Rodney Hall (1935- ) is only a couple of years younger than my mum, which is to say pretty old, and he has two Miles Franklins to his name – for Just Relations in 1982 and The Grisly Wife in 1994 – and has three times been ‘nominated’ for the Booker, and yet I can’t say I have ever been aware of him. Luckily Lisa (ANZLitLovers) is not so ignorant and in googling him I came across her 2012 post ‘Meet an Aussie Author: Rodney Hall’ (here).
The Last Love Story (2004) continues a trend, in my reading, of Australian literary fiction that is slightly offset from reality, the best of them Charlotte Wood’s The Natural Way of Things, but there’s all of Jane Rawson, Ellen van Neerven, and more recently Claire Coleman and Robert Edeson, who all give reality a dystopian twist to describe a near future which says a lot about our fairly unhappy present.
I’ve had an SF couple of weeks, relistening while I work to Haruki Murakami’s wonderful 1Q84 (46 hours 16 min.s!) and then to The Natural Way of Things whose polite, middle class narration by Ailsa Piper detracts from the vibrancy of the story IMO. Kate W has just reviewed Krissy Kneen’s An Uncertain Grace (here) which I must read, and meanwhile I have started on The Dispossessed (1974), Ursula Le Guin’s masterpiece of anarchist SF in preparation for a tribute following her recent death.
The subtitle of this novel is A fairytale of the day after tomorrow and Hall, not always successfully, has attempted a fairytale type of story telling, reminiscent perhaps of Angela Carter. The first chapter begins:
First, there is a river. Without the river there would be no story. Like many other rivers this one has a ford for people to cross. And, wherever you find a ford, a small industry of communications tends to spring up – a cable ferry, an inn on one side, then a rival inn on the other…
And so, a city is born, “not often heard of outside its own boundaries and known simply as The City.” But with all the workers and factories north of the river, and all the offices and better off people south of the river. When the workers rise up The City breaks up:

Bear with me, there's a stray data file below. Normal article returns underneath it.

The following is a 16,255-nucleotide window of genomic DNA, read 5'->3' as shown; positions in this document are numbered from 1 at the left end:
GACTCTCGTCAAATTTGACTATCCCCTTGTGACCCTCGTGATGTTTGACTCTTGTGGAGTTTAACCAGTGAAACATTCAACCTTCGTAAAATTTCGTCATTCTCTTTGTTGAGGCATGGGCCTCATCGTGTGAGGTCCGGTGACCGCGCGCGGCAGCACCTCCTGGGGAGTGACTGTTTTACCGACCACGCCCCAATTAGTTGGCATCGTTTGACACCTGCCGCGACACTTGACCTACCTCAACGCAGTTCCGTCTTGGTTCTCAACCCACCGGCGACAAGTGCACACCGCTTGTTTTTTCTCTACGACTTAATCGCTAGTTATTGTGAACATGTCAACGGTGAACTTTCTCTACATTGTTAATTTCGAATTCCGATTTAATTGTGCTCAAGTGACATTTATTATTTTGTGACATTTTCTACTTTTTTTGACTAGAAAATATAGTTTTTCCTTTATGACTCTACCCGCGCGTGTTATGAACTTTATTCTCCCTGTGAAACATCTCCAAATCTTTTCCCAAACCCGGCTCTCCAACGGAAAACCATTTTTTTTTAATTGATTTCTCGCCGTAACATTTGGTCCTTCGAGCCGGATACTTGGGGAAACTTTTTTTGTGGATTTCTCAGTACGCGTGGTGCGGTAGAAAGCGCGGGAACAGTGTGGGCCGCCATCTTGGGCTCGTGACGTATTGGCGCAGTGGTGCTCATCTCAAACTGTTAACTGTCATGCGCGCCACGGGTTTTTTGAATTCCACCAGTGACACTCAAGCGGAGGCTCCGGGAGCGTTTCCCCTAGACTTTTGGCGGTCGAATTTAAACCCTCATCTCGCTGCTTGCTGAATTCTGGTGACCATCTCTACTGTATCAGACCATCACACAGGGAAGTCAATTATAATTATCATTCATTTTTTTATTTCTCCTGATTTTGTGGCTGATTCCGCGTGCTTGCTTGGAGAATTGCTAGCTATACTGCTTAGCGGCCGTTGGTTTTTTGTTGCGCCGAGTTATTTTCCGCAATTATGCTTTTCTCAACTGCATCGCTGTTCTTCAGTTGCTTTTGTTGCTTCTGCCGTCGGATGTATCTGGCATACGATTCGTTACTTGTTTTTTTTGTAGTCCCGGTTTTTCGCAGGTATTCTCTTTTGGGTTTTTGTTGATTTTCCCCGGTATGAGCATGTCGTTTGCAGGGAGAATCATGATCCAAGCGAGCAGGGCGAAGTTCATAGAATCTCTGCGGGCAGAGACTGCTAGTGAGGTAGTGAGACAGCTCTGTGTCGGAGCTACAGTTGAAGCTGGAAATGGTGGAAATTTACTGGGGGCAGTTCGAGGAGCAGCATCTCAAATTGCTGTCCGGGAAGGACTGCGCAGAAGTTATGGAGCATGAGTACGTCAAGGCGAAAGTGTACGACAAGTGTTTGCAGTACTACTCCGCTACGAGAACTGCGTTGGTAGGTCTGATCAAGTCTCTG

And because there were three times more people in City North than rich people in City South, the stalemate of numbers against superior equipment soon set hard. Both divisions of the army focused their resistance along the river bank and took turns at strategically blowing up every bridge linking them except Friendship Bridge.
That’s how swiftly the Great Day happened. And that’s how swiftly the disaster got out of hand.
As the divisions solidify and rival authoritarian administrations take control, Catholics in the South, Christian Fundalmentalists in the North, one man, a working man, Paul, the man of this love story, is stranded, unable to return to his home in City North, takes a little flat and continues to find work on building sites.
The woman of the story, Judith, is an only child, treated as ‘slow’ by a domineering mother, still home at 22 in the comfortable suburbs of City South. Until she meets Paul, is picked out by Paul, at a dance, just waiting to be asked. Then there are Judith’s mother, Mrs Stott and the sadistic head of the City North border guards, The Lieutenant.
Judith is wooed by Paul, runs off with him, is betrayed, abandoned and imprisoned, then released just as he, filled with remorse, comes back to her and is imprisoned in turn and she must come back for him.
In this middle section Hall loses his already tenuous grip on his folk-tale style and descends into mawkishness:
Here on the railway line, as Paul wept with remorse, wept at the cruelty of his own will … Judith, Judith! He had taken her, that precious woman, as if she were a sexual repository, a vassal. He had taken her carelessly, so carelessly he learned nothing of her needs, nothing even of his own heart.
Kerryn Goldsworthy in the Age writes, “Writing non-comic, non-realist fiction for adults is a fiendishly difficult task; among other things, it requires plain language, and it’s here that Hall’s skills as a poet tend to get in his own way.” Though she has a more positive view of his overall success than I do.
Judith, home again and closely watched, slips out but Mrs Stott sees her:
… she set off in pursuit as fast as her elegant shoes would allow. But she was too far behind. She had simply no idea whether Judith’s mission was a repetition of the previous day, nor whether that long absence had been a mission at all, or a mere whim on the child’s part, or maybe the need to conceal some ongoing trouble. She was getting puffed. Her hat slipped over one ear. Her smartness exposed her ridiculously. Then, at the very moment of abandoning the pursuit, she caught a glimpse of Judith, in the distance, disappearing into the mainline railway station.
First Paul and Judith, and then Paul, and then Judith, and then Mrs Stott, cross the river on the decrepit train which connects the two cities, and each time one or both or all of them are held prisoner in the City North border lock-up at the mercy of the Lieutenant. Until at last it is Judith’s clearsightedness and courage that sets them free.
Hall’s metaphor is not as obvious as Charlotte Woods’ but this is definitely a fairytale for our border/internment-obsessed times.
Rodney Hall, The Last Love Story, Picador, Sydney, 2004
Kerryn Goldsworthy’s review in the Age (26 June 2004) here